How to Paint a Painting of Orchids

By Diana Prince
Learn to paint a single orchid and you can depict multiple orchids into a painting.

With an astounding number of varieties available---around 25,000 different types known and more being discovered all the time---the orchid flower is admired around the world for its vast selection, and delicate and exotic aesthetic. Orchids are a favorite bloom for paintings, largely in part to their simplistic yet profound presence. You can learn to paint orchids and create a painting of your own with just a few basic art supplies.

Pour some yellow acrylic paint into a small plastic container.

Dip a small paintbrush into the yellow paint, just enough to coat the bristles on the brush.

Remove the brush from the container, place the tip of the brush on a piece of art paper or canvas where you want the center of the first orchid located and paint a solid circle of yellow.

Pour some white acrylic paint into a small plastic container.

Dip a small paintbrush into the white paint, just enough to coat the bristles on the brush.

Remove the brush from the container, place the tip of the brush somewhere on the outer edge of the yellow circle and paint a large, rounded leaf out from each side of the flower. Paint a third petal over top of the center circle, in between the side petals, slightly overlapping behind both petals. Paint a small rounded leaf out from each side of the flower, underneath a side petal. You should now have what looks like five separate petals spread around, to finish the flower.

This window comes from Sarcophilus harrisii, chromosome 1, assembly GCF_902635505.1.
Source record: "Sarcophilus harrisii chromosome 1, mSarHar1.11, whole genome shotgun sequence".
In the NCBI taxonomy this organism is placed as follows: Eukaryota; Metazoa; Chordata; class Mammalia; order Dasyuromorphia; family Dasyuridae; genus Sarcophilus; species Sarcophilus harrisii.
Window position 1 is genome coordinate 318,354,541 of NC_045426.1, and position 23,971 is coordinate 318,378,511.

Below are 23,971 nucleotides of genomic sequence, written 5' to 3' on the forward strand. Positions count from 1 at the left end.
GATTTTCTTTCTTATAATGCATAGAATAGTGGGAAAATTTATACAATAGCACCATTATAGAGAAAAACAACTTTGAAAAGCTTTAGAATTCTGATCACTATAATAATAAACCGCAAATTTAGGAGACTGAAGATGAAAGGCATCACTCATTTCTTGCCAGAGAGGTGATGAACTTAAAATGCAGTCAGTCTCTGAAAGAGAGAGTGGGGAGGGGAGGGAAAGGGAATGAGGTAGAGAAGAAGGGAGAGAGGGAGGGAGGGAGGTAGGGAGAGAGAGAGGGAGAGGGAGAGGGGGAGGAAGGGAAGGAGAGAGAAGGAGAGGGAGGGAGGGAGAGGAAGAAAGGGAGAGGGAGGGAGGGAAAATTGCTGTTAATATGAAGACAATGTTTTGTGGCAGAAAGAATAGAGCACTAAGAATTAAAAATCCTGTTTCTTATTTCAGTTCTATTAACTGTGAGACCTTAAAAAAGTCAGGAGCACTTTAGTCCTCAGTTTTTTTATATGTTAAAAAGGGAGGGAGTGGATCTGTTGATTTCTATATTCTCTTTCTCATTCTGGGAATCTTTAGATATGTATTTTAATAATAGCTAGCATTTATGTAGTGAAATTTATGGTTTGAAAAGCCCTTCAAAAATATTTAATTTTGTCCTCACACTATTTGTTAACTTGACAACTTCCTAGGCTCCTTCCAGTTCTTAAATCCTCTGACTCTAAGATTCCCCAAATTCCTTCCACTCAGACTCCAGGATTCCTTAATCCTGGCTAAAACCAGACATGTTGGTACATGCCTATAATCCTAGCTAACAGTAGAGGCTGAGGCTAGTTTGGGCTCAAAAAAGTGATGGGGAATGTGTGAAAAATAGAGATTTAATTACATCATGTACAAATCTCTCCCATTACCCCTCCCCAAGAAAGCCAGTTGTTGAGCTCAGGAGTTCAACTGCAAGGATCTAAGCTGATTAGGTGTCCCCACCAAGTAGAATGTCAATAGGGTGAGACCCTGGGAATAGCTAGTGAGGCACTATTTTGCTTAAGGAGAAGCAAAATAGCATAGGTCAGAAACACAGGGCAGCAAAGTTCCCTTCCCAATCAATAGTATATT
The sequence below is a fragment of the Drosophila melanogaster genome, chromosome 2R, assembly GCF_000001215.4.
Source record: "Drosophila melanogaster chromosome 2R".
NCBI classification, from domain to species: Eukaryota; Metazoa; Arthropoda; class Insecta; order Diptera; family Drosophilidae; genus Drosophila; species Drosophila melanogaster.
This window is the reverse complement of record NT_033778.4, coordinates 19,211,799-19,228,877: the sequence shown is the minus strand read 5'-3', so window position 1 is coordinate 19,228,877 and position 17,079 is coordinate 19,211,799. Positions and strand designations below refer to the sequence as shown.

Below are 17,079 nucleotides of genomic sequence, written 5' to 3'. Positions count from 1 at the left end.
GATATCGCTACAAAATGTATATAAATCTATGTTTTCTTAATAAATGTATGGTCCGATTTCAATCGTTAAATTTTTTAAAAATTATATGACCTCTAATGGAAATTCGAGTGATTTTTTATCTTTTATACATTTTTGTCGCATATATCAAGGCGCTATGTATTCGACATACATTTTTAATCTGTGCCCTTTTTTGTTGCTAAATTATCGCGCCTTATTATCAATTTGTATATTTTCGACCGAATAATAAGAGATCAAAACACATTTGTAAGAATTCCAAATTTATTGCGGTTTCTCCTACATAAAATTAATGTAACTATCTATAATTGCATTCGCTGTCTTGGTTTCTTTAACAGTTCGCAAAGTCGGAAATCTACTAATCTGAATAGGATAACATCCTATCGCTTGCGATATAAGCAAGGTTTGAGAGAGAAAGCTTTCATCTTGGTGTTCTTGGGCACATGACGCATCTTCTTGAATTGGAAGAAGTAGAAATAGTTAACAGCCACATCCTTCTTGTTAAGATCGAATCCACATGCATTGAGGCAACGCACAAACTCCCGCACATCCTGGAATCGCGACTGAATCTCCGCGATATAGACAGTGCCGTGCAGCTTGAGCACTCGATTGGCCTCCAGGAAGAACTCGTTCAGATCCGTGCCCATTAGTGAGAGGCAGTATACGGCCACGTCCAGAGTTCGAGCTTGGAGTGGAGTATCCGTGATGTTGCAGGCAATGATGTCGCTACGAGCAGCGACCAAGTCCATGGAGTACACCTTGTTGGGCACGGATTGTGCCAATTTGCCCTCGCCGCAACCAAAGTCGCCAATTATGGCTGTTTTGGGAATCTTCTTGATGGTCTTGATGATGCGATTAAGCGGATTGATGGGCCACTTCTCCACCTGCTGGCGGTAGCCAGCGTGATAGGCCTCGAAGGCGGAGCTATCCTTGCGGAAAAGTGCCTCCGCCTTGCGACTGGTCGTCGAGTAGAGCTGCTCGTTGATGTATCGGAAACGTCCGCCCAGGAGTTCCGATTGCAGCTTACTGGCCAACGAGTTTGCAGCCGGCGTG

Repeat for as many orchid flowers as desired.

Tip

You can leave the painting with just the orchid flowers, or add in sticks of brown leading from each flower. Orchids typically grow on trees and you could incorporate this into your painting, if desired.

Because there are so many varieties of the orchid flower, you can substitute alternate colors for those used here; light pink, dark pink, purple and fuchsia are all common colors of orchid.

You can add small arcs of white paint on the top edges of each flower for highlighting, which works especially well to add a nice finishing touch. if you want the painting to be of an outdoor scene.

About the Author

In 2000 Diana Prince began writing as a journalist for the school newspaper. Later, she took on a lead writing job at a locally published newspaper. Her work has appeared in various magazines and online publications. She has a degree in cosmetology, a certification in personal training and nutrition and holds a Bachelor of Arts in creative writing and journalism from McMaster University.